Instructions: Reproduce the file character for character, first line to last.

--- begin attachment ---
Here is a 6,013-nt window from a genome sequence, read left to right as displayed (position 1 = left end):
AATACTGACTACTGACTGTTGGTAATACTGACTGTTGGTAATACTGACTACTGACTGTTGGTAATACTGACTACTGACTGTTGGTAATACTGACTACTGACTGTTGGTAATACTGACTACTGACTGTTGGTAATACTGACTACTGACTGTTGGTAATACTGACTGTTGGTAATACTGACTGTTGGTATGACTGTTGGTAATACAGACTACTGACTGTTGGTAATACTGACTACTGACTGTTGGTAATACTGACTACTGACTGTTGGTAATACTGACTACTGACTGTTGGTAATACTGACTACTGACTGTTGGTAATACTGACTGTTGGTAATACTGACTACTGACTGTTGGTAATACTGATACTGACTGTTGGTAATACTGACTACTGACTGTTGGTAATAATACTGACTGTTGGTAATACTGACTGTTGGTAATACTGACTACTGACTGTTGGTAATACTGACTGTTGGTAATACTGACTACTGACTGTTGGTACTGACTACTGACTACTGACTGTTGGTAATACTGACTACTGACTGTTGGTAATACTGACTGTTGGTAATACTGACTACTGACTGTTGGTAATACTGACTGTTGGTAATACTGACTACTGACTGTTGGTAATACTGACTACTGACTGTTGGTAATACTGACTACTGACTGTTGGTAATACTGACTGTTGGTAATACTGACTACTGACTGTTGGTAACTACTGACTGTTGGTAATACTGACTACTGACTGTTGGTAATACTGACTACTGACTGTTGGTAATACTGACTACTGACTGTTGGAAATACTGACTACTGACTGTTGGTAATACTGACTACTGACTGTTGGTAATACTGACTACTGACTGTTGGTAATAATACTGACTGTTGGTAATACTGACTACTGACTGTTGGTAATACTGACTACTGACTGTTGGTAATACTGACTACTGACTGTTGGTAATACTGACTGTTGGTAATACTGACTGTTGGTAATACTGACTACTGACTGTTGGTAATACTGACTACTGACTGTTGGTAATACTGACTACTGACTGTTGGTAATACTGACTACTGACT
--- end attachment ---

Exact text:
Here is a 6,013-nt window from a genome sequence, read left to right as displayed (position 1 = left end):
AATACTGACTACTGACTGTTGGTAATACTGACTGTTGGTAATACTGACTACTGACTGTTGGTAATACTGACTACTGACTGTTGGTAATACTGACTACTGACTGTTGGTAATACTGACTACTGACTGTTGGTAATACTGACTACTGACTGTTGGTAATACTGACTGTTGGTAATACTGACTGTTGGTATGACTGTTGGTAATACAGACTACTGACTGTTGGTAATACTGACTACTGACTGTTGGTAATACTGACTACTGACTGTTGGTAATACTGACTACTGACTGTTGGTAATACTGACTACTGACTGTTGGTAATACTGACTGTTGGTAATACTGACTACTGACTGTTGGTAATACTGATACTGACTGTTGGTAATACTGACTACTGACTGTTGGTAATAATACTGACTGTTGGTAATACTGACTGTTGGTAATACTGACTACTGACTGTTGGTAATACTGACTGTTGGTAATACTGACTACTGACTGTTGGTACTGACTACTGACTACTGACTGTTGGTAATACTGACTACTGACTGTTGGTAATACTGACTGTTGGTAATACTGACTACTGACTGTTGGTAATACTGACTGTTGGTAATACTGACTACTGACTGTTGGTAATACTGACTACTGACTGTTGGTAATACTGACTACTGACTGTTGGTAATACTGACTGTTGGTAATACTGACTACTGACTGTTGGTAACTACTGACTGTTGGTAATACTGACTACTGACTGTTGGTAATACTGACTACTGACTGTTGGTAATACTGACTACTGACTGTTGGAAATACTGACTACTGACTGTTGGTAATACTGACTACTGACTGTTGGTAATACTGACTACTGACTGTTGGTAATAATACTGACTGTTGGTAATACTGACTACTGACTGTTGGTAATACTGACTACTGACTGTTGGTAATACTGACTACTGACTGTTGGTAATACTGACTGTTGGTAATACTGACTGTTGGTAATACTGACTACTGACTGTTGGTAATACTGACTACTGACTGTTGGTAATACTGACTACTGACTGTTGGTAATACTGACTACTGACT